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Monday, January 29, 2018


This rousing, Oscar-nominated film on the publication of the Pentagon Papers underlines the importance of a free press. (Review by Patrick Compton - 8/10)

The press, as we know, has been under heavy attack in the United States with its rogue President routinely describing the truth as “fake news”. It’s no wonder, then, that Steven Spielberg’s impeccably liberal new movie about the decision of the Washington Post’s owner, Katharine Graham, to publish the Pentagon Papers feels particularly timeous.

Hopefully, this cinematic tribute to a free press won’t end here. If there is much to appreciate in The Post, many South Africans will harbour even more intense emotions about the proud role of our local media and brave whistleblowers relating to state capture and the shady manoeuvrings of the criminal Gupta family. What odds on a movie to commemorate what is currently unravelling in our country?

In 1971, former Pentagon analyst Daniel Ellsberg leaks a massive archive of government classified material disclosing that successive US administrations have been lying about the Vietnam War. We learn that they have long since known that the war was unwinnable, but kept on sending troops anyway. The war went on, it is suggested, not because of the dangers of communist incursion, but simple US hubris that couldn’t countenance military defeat.

Ironically, it was the New York Times that initially broke the story but it was then indicted from publishing any further material. The Washington Post – then regarded as the lesser newspaper – was given access to the same files and was then faced with the dilemma of whether to publish further stories illegally.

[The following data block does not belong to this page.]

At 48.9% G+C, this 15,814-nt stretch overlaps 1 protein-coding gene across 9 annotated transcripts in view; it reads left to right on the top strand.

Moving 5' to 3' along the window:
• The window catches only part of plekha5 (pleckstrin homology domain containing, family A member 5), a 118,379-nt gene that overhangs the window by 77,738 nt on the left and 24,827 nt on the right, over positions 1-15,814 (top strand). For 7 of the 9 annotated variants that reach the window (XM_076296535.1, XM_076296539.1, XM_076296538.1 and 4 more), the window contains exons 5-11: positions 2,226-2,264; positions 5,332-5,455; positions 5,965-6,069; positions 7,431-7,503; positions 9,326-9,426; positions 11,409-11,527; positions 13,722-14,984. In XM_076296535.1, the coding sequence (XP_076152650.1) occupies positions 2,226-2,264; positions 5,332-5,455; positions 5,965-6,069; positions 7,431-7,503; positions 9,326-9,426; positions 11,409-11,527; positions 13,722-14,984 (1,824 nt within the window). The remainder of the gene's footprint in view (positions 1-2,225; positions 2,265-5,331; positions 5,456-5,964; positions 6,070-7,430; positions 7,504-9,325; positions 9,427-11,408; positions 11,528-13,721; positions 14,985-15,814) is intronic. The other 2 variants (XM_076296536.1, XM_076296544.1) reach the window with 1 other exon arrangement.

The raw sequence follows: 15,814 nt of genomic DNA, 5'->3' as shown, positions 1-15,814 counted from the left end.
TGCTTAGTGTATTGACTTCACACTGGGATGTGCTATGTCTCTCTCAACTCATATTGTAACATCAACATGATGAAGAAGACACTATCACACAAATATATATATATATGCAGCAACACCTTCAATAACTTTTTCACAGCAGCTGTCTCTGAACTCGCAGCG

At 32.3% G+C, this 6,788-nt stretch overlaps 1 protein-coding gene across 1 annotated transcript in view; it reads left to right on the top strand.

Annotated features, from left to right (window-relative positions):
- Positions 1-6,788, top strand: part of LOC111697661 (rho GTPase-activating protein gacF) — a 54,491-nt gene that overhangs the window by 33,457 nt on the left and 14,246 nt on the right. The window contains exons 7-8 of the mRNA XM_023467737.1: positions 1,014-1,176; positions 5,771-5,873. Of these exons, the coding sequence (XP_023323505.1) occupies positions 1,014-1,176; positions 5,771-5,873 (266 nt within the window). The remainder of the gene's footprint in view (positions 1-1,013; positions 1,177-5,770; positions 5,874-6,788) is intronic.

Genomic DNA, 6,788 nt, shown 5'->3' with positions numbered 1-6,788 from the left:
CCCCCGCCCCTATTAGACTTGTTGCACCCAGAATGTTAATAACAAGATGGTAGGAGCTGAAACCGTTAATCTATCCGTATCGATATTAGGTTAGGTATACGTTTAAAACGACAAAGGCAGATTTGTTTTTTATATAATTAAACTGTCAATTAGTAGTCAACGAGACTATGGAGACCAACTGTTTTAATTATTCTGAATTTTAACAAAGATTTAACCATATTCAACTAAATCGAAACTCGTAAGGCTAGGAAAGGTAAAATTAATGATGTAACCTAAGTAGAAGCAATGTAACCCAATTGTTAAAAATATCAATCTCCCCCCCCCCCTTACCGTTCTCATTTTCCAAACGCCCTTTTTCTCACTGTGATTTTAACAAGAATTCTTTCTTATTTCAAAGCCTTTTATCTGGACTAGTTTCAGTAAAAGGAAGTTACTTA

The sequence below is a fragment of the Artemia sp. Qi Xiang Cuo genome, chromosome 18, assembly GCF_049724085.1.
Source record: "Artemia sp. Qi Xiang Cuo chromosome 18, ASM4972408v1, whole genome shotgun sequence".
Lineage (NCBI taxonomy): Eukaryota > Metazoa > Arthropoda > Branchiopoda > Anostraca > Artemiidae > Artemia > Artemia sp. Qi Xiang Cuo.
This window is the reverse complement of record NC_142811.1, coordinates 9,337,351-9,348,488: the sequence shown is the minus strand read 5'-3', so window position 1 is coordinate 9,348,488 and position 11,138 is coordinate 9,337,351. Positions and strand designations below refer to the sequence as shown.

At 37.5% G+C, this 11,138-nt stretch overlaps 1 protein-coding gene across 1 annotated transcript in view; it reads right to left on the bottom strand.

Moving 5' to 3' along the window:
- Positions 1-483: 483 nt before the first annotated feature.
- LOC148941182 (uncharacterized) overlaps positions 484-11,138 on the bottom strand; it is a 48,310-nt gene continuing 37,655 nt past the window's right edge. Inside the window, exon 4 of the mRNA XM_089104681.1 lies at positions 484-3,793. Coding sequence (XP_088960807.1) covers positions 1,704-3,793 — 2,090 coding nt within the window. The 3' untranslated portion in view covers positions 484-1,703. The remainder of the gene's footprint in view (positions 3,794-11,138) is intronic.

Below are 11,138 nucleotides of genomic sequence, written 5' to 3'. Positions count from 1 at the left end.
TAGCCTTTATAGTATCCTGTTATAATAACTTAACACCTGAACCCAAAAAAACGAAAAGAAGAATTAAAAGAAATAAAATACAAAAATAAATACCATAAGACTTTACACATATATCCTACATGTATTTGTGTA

The principals in this handsomely mounted period drama as conceived by Spielberg and first-time screenwriter Liz Hannah are Meryl Streep as Katharine Graham and Tom Hanks as editor Bill Bradlee. Both give robustly excellent performances. The film explores their relationship in interesting ways, not only focusing on the natural tensions that exist between owner and editor, but also the dangers of newspaper people getting too close to politicians.

Of the two roles, Streep’s is perhaps the more dramatically interesting as she portrays a woman who is thrown unexpectedly into the role of proprietor after her husband’s untimely death. Surrounded by men who see her as little more than a society hostess, Graham has to find her inner steel and conviction as male boardroom fainthearts implore her not to risk her newspaper’s future by publishing the incriminating documents.

This proto-feminist angle is then underlined in a striking scene – perhaps more symbolic than real – when Graham emerges from the Supreme Court after the release of the judgment. As she descends the steps, her progress is silently followed by a wide-eyed phalanx of admiring young female protesters. There are some other typically Spielbergian melodramatic flourishes, particularly Graham’s big moment when she makes her decision about whether to publish, surrounded by a room full of disapproving men.

The movie’s only disappointment is that the heroic role played by Ellsberg has to be relatively downplayed. His decision to leak the documents was not only a landmark moment for the American media, but also that of whistleblowing as Watergate followed quickly on its heels, to be followed, in recent times, by the revelations of Edward Snowden. Now 86 years of age, Ellsberg is still campaigning for government transparency. Commenting recently on the significance of the Pentagon Papers and Snowden, he said: “Secrecy corrupts, just as power corrupts.” Perhaps he can have a movie all to himself.

Aside from the movie's moral dimensions, veteran journalists will love the period detail that goes back to the days of hot metal type, typewriters and pay phones.

The Post, which opened on January 26, is showing at the Gateway, Suncoast, Watercrest and Midlands malls. – Patrick Compton